Which? research finds wide variations in advice fees
Which? has called for advisers to publish a rate guide on their websites in order to help people make an informed decision about choosing an IFA, after research showed large variations in the fees charged.
According to Which?, a survey of 200 advisers showed the average fee quoted to transfer a £10,680 investment into a stocks and shares Isa was £356, but one adviser in the south-east quoted £2,500 while two advisers in the south-west and the east of England quoted £106.
For transferring £5,000 into a stakeholder pension, the cheapest adviser charged £50 whilst the most expensive charged £2,500.
One IFA in the north-west quoted nearly £2,000 more to arrange a protection policy for a 30-year-old female in good health earning £30,000 a year with a retirement age of 65, than an adviser in Scotland quoted to do the same job.
The highest charge in this case was £2,100 and the lowest £120. The average fee quoted was £596.
Of the advisers surveyed, 89 per cent said they offered a free consultation.
Which? chief executive Peter Vicary-Smith says: “Financial advisers should be much more transparent in their pricing, providing details of all their charges upfront. At present it is very difficult for customers to know how much they are going to be charged, and what is reasonable.”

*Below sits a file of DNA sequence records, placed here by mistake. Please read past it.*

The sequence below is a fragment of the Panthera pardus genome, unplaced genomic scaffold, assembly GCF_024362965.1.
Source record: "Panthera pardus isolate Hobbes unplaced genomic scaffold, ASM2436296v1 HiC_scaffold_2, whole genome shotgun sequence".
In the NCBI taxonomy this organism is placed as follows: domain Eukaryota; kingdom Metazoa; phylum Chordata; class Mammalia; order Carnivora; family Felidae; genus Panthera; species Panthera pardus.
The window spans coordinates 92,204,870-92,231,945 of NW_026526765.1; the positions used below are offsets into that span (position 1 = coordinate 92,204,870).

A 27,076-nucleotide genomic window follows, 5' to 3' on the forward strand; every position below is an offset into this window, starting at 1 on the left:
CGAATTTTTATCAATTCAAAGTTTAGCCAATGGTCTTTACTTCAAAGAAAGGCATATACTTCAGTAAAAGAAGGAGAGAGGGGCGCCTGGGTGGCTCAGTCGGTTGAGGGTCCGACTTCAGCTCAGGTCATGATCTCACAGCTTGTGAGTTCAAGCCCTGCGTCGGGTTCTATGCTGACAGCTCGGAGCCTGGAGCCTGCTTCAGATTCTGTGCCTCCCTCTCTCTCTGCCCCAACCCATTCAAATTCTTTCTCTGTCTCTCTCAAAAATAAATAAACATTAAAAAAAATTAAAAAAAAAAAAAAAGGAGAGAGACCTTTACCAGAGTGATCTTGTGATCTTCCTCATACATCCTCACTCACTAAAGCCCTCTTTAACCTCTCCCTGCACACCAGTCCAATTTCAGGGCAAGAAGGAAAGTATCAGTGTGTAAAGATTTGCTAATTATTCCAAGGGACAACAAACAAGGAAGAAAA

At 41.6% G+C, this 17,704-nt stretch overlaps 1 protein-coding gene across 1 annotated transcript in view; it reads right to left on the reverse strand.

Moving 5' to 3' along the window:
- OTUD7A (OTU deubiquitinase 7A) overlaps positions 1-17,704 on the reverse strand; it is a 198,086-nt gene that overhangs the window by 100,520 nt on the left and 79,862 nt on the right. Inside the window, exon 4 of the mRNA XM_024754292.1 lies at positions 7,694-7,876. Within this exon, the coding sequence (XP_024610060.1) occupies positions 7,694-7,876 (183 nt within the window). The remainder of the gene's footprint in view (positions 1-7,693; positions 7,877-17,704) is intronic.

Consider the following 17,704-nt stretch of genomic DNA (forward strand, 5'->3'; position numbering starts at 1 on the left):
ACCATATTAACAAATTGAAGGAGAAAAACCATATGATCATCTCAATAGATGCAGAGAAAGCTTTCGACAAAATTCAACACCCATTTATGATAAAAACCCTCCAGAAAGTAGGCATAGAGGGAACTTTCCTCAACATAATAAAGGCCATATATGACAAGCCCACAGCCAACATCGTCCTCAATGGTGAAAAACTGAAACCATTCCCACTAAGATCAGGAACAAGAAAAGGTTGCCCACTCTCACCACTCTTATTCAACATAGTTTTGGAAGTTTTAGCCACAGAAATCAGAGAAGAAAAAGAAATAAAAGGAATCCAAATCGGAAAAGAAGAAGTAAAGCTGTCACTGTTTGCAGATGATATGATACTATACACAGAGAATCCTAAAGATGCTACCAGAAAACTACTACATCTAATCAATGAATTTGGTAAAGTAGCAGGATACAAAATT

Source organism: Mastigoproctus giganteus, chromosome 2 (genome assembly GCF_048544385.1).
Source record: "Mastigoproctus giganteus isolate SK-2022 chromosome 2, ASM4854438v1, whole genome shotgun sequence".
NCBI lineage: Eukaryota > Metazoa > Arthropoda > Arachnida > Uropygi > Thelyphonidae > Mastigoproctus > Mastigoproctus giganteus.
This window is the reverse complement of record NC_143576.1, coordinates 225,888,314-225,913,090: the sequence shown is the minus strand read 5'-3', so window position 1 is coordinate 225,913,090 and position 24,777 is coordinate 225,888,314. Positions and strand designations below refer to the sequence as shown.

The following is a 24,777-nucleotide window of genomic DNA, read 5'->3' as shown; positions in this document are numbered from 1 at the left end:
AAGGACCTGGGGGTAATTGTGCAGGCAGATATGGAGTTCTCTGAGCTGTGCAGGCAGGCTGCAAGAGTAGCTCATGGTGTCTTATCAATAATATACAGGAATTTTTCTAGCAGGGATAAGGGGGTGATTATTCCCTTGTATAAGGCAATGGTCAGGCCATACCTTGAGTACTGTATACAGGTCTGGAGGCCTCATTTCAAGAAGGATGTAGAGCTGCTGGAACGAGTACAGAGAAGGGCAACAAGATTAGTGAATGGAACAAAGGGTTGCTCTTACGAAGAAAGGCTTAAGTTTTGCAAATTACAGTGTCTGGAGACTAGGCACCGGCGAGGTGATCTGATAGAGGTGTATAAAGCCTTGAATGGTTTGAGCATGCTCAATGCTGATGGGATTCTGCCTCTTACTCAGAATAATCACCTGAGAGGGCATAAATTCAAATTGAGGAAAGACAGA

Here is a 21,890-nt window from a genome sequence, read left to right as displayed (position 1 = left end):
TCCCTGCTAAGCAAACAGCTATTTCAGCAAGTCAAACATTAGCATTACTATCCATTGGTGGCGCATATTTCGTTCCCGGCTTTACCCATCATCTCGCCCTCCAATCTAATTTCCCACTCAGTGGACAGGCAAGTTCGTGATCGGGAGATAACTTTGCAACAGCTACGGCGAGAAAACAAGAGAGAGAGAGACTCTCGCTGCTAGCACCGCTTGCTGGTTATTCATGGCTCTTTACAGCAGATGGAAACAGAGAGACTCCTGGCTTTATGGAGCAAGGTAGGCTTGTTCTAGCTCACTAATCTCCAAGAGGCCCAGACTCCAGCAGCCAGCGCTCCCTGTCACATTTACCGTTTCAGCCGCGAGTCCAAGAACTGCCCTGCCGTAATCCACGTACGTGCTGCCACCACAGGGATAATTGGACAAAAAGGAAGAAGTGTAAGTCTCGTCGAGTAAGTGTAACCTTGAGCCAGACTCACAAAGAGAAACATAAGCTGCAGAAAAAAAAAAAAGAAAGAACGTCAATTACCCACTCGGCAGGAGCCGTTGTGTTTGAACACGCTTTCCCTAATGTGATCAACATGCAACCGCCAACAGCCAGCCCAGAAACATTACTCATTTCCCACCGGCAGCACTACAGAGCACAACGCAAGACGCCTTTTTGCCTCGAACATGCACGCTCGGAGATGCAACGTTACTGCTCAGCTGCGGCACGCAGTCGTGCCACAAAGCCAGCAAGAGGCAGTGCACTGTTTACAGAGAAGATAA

Jacksons Financial Services managing director Pete Matthew says: “I would never provide a quote over the phone because I then get chosen over another adviser on the basis of cost. Clients who obsess too much about the price of everything tend to see the value of nothing. If the client obsesses too much about the price I am likely to politely point them towards another adviser. I do wonder if some of the more expensive IFAs out there are pricing to avoid just such prospects.”
Brunning Newman Houghton director David Brunning says: “We do not believe a fixed menu of charges is appropriate because each client is different. The figures quoted as the highest are pretty ridiculous but the lowest quotes are also mad, I would dispute that anyone can do a transfer into a stakeholder pension for £50.”
Which? has also put forward a list of questions it believes consumers should ask before choosing an IFA.
- How will the fees be charged?
- Does the IFA receive commission set by product providers? If so, how will it change this approach post-RDR?
- At what stage of the process will you be charged?
- How will you have to pay the fees, cheque or bank transfer?
- Are different fee options available to you for the service you require?
- What service are you receiving for the fees or commission? Initial or ongoing reviews?
- Will there be any ongoing commission or fees?